AUTUMN AT ITS best happens nowhere better than in Tennessee, and
Pigeon Forge is like a mountain town and a country fair all in one, all the time, but here’s why fall is an especially good time to visit.
The town celebrates for months on end.
It’s true that Pigeon Forge’s signature things to do — including a huge variety of shows, the world’s largest
Start off at the Fall Harvest at The Island, running through the end of October. The Island Show Fountain will be raging, all of Market Street will embody pumpkin spice, and the bluegrass music plays virtually nonstop. Grab a chair in front of the Ole Smoky Mountain stage or a spot at the top of The Great Smoky Mountain Wheel — either perspective works.
If you’re traveling with the family, a great free kids’ event is the
The mountains are right here. Like, right here.
Pigeon Forge is essentially the doorman waiting just outside
When driving the
In the early morning in the meadows of
To explore on your own two feet, hit any of the parks’ 150+ hiking trails, which range from easy outings to challenging overnight treks. Moderate hikes lead to some of the best waterfalls, like
And for a lazy day in the foothills, check out
All you need is a weekend.
There’s a statistic floating around out there that says Great Smoky Mountains National Park is a “short” drive away for over two-thirds of the US population, east of the Mississippi River. That probably depends on your definition of “short,” but the same would hold true for Pigeon Forge. What’s not in doubt is there’s enough to do here that even a three-day weekend won’t leave you wondering how to fill your time. This is especially true in fall, when the leaves are changing and nearly every turn seems to present a photo opp.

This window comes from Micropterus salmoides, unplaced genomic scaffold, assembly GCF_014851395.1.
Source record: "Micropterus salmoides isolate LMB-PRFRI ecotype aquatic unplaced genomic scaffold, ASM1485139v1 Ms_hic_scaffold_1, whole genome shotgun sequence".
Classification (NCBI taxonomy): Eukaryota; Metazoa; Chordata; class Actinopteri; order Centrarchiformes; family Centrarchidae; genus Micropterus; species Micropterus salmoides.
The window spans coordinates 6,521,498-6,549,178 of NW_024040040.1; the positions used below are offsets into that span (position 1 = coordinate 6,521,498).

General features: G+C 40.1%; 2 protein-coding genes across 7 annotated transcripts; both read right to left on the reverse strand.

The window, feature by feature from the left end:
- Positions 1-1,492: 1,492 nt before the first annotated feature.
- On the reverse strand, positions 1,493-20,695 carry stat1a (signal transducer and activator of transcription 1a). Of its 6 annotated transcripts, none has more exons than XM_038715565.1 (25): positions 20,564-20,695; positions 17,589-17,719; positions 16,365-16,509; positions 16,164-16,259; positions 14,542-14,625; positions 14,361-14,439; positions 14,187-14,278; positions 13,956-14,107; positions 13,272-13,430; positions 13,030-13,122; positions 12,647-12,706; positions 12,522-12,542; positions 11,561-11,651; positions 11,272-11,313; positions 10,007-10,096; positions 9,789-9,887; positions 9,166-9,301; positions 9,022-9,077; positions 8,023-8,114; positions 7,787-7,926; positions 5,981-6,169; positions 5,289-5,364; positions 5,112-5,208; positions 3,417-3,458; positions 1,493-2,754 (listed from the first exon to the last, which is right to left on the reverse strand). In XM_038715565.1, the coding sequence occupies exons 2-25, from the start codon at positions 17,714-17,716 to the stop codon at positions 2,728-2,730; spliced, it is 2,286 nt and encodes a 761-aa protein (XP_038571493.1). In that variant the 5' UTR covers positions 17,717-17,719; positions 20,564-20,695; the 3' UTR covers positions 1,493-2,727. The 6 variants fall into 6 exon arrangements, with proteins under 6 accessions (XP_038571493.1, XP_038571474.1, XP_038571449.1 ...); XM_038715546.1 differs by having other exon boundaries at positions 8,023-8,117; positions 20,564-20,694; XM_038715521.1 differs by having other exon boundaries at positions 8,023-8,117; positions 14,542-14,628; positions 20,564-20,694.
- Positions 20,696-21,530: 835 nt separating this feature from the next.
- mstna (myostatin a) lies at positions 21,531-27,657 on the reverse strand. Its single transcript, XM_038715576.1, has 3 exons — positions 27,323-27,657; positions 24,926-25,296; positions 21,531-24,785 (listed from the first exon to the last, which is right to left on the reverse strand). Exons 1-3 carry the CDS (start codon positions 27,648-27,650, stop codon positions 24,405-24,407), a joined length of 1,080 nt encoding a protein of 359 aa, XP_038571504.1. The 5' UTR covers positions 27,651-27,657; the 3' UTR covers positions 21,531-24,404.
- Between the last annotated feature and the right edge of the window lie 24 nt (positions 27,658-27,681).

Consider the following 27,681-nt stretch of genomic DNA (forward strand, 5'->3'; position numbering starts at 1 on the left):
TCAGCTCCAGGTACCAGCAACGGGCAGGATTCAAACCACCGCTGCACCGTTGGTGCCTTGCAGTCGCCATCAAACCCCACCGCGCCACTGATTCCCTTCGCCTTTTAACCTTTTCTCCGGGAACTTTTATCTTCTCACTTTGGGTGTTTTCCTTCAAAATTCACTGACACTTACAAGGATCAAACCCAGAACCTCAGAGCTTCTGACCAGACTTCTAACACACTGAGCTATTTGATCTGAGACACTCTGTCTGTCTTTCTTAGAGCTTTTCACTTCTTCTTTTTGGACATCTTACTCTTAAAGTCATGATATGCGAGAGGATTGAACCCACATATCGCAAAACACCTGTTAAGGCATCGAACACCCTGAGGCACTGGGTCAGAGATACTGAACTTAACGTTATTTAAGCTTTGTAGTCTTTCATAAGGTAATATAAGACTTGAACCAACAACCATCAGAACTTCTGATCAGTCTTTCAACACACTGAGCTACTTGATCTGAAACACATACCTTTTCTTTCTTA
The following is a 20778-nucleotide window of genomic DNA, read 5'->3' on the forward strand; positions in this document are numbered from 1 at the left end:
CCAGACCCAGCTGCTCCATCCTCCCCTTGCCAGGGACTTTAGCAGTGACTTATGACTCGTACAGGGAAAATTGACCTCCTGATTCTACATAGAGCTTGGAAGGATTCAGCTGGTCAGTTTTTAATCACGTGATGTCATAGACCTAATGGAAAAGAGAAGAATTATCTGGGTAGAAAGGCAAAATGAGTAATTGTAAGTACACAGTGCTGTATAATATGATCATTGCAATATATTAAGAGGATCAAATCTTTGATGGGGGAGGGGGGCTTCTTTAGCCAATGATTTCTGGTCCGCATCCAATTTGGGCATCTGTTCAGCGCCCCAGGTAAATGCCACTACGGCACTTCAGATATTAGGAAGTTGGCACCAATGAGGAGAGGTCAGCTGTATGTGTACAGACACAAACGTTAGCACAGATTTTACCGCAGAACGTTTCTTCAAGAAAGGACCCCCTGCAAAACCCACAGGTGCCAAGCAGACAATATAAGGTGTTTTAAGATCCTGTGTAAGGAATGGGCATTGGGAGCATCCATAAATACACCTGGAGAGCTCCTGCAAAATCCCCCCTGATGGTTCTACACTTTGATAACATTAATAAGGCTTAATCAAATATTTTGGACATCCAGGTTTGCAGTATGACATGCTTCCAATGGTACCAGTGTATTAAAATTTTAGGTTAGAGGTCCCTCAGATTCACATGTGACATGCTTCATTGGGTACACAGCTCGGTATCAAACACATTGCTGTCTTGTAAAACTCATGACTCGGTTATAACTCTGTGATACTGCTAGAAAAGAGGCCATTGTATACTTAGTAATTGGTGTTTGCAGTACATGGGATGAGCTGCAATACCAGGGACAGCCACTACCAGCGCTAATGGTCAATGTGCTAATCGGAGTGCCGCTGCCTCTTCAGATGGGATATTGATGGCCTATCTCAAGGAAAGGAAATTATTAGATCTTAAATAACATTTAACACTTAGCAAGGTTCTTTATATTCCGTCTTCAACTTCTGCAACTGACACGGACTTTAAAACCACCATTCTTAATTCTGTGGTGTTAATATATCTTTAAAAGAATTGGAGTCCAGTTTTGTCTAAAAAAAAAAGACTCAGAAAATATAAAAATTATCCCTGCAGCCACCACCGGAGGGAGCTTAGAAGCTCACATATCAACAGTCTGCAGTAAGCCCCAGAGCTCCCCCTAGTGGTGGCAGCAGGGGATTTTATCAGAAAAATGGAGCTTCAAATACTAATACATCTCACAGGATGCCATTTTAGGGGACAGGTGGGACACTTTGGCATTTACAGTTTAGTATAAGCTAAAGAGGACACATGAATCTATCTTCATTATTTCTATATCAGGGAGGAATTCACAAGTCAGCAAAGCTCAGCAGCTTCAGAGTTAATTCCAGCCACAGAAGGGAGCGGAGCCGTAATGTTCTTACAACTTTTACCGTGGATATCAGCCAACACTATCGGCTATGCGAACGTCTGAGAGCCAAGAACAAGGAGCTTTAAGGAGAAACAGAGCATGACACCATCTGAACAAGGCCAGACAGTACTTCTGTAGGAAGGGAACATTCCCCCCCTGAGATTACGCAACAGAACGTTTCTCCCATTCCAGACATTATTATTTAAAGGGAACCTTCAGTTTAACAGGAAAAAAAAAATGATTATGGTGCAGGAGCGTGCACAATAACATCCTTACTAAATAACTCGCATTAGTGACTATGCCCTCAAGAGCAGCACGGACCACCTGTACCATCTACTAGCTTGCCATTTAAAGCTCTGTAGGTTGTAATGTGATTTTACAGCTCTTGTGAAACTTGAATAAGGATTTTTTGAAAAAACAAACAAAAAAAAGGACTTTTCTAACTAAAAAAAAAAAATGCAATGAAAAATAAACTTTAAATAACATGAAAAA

And though summer is traditionally the high season for visitors, lodging, dining, and shopping are as good as ever here in the fall, with attractions along the Parkway staying open even as the weather cools. Mini golf, go-karts, roller coasters, amusement rides, laser tag, bungee towers, comedy shows, concerts, and movies can break up the moments between taking in Mother Nature. The fun only gets better with streets donned in harvest decor and the holidays right around the corner.
The city is a short hop south from I-40 — so you could make it a stop on a longer trip — but there’s no way to get a taste of everything in a single day. There are plenty of
And of course, there’s the leaves.
The #1 reason to visit the Smokies in the fall is the colors, hands down. When the heat of summer gives way to pleasant days and chilly nights, the landscape is painted with fall foliage. The mountains here have some of the highest tree diversity in the country, each bringing a unique flair to the display. The color of the leaves and the time at which they turn vary by species and elevation, and the wide range of both means autumn’s show has a lot of variety and lasts a long time. The taller ridges brighten at their tops in late September; oranges, yellows, and reds sweep down the slopes and light up Pigeon Forge by the end of October, just in time for the town’s harvest celebrations.
To enjoy the leaves up in the mountains, take any of the national park’s scenic drives or